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The Smell of Fear

Biologists know that when threatened, many animals release chemicals as a warning signal to members of their own species, who in turn react to the signals and take action.

Now, new research by Rice University psychologist Denise Chen suggests a similar phenomenon occurs in humans. Given that more than one sense is typically involved when humans perceive information, Chen studied whether the smell of fear facilitates humans’ other stronger senses.

Chen and graduate student Wen Zhou collected “fearful sweat” samples from male volunteers. The volunteers kept gauze pads in their armpits while they were shown films that dealt with topics known to inspire fear.

Later, female volunteers were exposed to chemicals from the “fearful sweat” when they were fitted with a piece of gauze under their nostrils. They then viewed images of faces that morphed from happy to ambiguous to fearful. They were asked to indicate whether the face was happy or fearful by pressing buttons on a computer.

Exposure to the smell of fear biased women toward interpreting facial expressions as more fearful, but only when the expressions were ambiguous. It had no effect when the facial emotions were more discernible.

Chen’s conclusion is consistent with what’s been found with processing emotions in both the face and the voice. There, an emotion from one sense modulates how the same emotion is perceived in another sense, especially when the signal to the latter sense is ambiguous.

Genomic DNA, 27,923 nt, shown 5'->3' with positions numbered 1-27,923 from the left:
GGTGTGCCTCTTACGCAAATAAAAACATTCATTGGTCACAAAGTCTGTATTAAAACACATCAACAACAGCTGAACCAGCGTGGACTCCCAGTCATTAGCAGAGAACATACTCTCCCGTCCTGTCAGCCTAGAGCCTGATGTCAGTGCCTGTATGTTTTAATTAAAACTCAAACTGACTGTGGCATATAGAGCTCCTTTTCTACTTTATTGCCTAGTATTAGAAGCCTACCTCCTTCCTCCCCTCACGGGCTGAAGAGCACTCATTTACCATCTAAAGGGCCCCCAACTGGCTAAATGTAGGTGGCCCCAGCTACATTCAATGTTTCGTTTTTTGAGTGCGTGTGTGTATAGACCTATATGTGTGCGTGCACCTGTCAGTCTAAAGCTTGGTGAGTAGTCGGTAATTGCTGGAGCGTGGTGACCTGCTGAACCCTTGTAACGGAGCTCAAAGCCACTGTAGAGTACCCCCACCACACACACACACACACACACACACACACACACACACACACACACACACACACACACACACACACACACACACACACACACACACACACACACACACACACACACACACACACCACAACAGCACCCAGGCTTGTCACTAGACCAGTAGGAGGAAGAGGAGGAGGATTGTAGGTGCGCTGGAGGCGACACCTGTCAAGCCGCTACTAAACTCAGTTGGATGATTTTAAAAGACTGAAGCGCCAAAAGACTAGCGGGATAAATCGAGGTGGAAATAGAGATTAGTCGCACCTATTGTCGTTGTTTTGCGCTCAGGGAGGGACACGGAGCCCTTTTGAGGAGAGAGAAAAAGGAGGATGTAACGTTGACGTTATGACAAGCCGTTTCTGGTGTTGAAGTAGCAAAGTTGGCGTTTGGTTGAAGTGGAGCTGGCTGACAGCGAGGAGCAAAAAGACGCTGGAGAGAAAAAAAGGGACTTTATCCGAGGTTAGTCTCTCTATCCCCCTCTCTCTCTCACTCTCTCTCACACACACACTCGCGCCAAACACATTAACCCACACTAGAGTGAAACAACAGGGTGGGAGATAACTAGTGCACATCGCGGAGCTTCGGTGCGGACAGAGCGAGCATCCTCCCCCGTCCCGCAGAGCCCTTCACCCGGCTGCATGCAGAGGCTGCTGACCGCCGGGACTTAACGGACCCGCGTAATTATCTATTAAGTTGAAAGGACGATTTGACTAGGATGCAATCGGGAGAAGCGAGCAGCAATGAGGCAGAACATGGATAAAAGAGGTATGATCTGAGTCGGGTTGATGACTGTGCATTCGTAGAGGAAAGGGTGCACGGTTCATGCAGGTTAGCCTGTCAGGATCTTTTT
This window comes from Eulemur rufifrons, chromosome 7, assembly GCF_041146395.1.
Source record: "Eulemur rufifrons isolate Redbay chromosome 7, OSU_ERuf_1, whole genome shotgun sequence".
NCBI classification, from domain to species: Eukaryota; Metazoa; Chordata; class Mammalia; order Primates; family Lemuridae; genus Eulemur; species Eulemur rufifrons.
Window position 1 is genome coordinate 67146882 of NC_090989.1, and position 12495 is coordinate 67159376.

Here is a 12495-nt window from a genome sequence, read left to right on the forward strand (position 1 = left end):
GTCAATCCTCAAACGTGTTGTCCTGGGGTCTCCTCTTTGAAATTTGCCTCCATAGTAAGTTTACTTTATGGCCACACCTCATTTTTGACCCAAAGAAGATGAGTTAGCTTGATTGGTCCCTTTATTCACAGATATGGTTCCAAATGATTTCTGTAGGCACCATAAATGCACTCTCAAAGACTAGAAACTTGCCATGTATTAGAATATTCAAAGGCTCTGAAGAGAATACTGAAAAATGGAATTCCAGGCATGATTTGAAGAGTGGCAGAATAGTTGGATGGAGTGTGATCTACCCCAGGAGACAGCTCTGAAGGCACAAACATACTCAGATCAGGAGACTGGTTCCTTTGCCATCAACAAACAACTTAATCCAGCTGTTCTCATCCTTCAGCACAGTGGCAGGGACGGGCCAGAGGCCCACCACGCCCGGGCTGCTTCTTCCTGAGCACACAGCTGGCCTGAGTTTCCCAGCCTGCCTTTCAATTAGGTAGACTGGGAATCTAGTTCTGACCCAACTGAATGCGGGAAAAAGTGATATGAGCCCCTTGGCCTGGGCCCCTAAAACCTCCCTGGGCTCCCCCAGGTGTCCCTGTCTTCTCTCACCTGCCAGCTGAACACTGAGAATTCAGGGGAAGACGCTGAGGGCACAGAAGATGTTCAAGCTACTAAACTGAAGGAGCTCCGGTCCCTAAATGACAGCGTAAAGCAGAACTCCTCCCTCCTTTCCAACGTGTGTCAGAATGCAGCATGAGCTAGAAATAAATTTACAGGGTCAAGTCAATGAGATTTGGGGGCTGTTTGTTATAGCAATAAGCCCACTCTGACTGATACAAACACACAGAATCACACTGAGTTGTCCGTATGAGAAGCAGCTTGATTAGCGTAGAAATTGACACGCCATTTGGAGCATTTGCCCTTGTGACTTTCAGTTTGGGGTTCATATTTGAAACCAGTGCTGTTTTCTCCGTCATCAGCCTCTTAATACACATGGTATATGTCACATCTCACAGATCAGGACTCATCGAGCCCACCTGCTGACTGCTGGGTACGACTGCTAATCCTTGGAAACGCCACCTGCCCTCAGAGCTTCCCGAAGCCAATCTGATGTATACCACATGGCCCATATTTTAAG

“Our findings provide direct behavioral evidence that human sweat contains emotional meanings,” Chen said. “They also demonstrate that social smells modulate vision in an emotion-specific way.”

Smell is a prevalent form of social communication in many animals, but its function in humans is enigmatic. Humans have highly developed senses of sight and hearing. Why do we still need olfaction?

Findings by Chen and Zhou offer insight on this topic. “The sense of smell guides our social perception when the more-dominant senses are weak,” Chen said.

Source: Rice University

The Smell of Fear

Rick Nauert PhD

Rick Nauert, PhDDr. Rick Nauert has over 25 years experience in clinical, administrative and academic healthcare. He is currently an associate professor for Rocky Mountain University of Health Professionals doctoral program in health promotion and wellness. Dr. Nauert began his career as a clinical physical therapist and served as a regional manager for a publicly traded multidisciplinary rehabilitation agency for 12 years. He has masters degrees in health-fitness management and healthcare administration and a doctoral degree from The University of Texas at Austin focused on health care informatics, health administration, health education and health policy. His research efforts included the area of telehealth with a specialty in disease management.

APA Reference
Nauert PhD, R. (2016). The Smell of Fear. Psych Central. Retrieved on December 19, 2018, from https://psychcentral.com/news/2009/03/09/the-smell-of-fear/4616.html

 

Scientifically Reviewed
Last updated: 30 Jun 2016
Last reviewed: By John M. Grohol, Psy.D. on 30 Jun 2016
Published on PsychCentral.com. All rights reserved.